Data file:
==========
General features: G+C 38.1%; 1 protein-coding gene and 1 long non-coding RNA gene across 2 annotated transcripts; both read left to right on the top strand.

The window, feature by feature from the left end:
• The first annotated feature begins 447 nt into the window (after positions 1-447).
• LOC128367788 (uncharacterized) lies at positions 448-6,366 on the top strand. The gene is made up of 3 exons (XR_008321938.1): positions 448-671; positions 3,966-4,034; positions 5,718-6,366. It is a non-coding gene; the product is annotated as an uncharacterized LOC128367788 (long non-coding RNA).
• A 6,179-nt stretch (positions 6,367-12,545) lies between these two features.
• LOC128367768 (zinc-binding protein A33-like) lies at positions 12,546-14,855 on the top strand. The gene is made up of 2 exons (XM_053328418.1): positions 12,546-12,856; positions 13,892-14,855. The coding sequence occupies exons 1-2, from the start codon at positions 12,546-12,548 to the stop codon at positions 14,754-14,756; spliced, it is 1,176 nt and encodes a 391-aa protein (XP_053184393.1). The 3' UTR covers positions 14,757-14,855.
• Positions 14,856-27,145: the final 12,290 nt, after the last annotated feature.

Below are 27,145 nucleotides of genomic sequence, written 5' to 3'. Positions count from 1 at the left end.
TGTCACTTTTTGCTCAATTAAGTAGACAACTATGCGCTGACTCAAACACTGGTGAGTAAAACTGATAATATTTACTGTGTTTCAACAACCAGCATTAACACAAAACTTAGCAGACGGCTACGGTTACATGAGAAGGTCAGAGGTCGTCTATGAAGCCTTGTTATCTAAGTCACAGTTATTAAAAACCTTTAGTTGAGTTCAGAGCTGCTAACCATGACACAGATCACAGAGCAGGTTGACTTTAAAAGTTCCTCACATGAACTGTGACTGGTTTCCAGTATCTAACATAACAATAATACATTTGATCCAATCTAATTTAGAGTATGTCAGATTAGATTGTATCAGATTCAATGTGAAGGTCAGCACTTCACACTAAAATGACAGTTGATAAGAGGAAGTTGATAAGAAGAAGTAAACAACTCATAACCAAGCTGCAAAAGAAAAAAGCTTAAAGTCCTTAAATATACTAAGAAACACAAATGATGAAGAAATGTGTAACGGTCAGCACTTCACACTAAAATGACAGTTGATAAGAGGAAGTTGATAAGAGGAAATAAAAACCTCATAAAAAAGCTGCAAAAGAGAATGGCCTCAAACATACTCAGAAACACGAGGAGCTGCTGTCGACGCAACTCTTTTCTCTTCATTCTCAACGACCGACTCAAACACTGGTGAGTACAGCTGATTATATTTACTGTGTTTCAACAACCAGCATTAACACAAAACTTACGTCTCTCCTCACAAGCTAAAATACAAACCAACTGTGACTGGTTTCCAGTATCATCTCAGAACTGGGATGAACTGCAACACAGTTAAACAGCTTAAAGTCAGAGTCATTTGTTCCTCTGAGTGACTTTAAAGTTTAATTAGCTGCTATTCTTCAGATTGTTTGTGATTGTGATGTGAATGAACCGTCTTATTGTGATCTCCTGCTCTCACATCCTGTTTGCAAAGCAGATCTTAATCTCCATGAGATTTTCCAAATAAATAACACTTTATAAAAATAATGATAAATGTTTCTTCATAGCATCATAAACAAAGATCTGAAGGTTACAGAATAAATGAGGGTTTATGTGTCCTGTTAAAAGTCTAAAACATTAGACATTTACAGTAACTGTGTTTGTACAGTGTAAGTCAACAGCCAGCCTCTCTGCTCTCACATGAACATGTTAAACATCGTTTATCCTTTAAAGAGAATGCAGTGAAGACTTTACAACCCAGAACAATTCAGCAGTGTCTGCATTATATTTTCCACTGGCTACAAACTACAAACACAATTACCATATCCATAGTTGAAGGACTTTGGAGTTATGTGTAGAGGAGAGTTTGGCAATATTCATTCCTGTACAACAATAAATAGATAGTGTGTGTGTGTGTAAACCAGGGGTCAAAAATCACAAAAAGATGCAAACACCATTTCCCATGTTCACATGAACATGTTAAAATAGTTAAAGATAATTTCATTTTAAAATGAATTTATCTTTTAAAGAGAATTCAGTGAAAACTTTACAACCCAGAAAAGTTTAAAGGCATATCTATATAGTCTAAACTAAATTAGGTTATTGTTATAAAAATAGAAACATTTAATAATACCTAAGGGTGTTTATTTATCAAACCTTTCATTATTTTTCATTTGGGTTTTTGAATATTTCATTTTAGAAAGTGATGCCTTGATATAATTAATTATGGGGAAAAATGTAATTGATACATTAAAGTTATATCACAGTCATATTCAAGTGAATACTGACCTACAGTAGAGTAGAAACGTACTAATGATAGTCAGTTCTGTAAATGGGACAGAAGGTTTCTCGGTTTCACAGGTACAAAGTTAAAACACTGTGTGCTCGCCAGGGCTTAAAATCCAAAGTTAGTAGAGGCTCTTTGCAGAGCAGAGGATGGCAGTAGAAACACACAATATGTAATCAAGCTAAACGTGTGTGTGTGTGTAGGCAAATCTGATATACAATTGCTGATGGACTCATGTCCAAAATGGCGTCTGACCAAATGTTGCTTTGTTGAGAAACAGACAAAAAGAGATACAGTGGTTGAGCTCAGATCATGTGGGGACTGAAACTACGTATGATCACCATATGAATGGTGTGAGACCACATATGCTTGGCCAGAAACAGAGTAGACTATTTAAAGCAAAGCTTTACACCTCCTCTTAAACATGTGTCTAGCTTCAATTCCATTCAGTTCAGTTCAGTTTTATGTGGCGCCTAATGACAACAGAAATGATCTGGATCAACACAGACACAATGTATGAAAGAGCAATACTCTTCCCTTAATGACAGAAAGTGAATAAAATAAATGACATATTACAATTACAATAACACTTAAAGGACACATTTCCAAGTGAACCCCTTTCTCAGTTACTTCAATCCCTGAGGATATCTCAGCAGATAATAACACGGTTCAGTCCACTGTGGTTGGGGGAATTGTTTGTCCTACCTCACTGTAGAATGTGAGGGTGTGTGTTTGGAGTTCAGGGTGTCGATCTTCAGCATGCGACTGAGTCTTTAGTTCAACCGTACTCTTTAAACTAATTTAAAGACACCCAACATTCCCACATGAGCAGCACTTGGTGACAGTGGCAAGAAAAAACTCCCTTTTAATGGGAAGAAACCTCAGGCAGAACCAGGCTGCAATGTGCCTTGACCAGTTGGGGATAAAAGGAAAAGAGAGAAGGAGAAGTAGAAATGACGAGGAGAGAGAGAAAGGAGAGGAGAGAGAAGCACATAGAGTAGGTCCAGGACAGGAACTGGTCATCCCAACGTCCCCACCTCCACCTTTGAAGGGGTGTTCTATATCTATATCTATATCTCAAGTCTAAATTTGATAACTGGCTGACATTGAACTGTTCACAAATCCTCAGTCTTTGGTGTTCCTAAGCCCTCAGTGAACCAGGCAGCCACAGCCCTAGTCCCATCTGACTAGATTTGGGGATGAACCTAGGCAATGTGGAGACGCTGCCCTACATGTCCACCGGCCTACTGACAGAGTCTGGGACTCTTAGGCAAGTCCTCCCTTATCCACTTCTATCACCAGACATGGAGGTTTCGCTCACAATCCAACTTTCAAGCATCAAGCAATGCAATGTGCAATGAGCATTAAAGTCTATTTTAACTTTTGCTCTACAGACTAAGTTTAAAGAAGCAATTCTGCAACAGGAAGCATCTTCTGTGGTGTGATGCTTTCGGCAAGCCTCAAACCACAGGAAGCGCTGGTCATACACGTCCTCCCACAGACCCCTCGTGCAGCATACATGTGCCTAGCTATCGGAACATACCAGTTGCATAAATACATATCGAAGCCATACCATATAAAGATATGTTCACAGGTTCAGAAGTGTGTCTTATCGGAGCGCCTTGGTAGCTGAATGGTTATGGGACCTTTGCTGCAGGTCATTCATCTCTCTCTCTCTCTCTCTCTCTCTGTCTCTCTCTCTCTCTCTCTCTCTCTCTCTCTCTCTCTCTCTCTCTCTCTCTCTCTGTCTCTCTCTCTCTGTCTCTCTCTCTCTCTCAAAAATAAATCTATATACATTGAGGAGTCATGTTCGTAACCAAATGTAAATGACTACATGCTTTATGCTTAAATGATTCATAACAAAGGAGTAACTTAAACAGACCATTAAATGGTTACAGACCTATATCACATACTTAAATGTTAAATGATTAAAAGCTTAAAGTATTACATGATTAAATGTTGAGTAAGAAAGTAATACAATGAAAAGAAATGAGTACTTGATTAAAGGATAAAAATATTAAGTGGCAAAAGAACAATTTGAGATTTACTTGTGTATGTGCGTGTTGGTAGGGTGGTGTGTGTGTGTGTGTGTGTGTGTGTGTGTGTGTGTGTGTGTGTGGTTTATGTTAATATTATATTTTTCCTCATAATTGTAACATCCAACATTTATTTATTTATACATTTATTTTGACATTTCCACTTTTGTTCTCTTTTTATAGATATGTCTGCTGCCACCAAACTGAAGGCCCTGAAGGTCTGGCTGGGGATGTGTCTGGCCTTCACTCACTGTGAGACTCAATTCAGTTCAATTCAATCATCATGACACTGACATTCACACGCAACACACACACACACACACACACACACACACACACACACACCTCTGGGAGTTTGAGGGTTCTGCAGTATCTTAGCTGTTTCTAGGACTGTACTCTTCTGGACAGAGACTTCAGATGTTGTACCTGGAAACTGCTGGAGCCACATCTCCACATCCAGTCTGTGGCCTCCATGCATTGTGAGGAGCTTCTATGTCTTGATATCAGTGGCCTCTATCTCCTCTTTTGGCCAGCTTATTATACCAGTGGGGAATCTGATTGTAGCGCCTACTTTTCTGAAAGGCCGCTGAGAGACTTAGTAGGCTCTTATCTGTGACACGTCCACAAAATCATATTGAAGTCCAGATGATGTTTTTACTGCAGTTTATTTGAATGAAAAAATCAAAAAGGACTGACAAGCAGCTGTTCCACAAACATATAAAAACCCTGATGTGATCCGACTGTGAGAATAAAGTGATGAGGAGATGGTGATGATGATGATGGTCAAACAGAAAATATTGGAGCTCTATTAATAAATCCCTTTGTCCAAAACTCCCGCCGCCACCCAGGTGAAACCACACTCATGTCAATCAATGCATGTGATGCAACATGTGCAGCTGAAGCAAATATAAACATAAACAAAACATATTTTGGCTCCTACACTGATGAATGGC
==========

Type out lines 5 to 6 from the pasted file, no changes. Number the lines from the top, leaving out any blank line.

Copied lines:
• A 6,179-nt stretch (positions 6,367-12,545) lies between these two features.
• LOC128367768 (zinc-binding protein A33-like) lies at positions 12,546-14,855 on the top strand. The gene is made up of 2 exons (XM_053328418.1): positions 12,546-12,856; positions 13,892-14,855. The coding sequence occupies exons 1-2, from the start codon at positions 12,546-12,548 to the stop codon at positions 14,754-14,756; spliced, it is 1,176 nt and encodes a 391-aa protein (XP_053184393.1). The 3' UTR covers positions 14,757-14,855.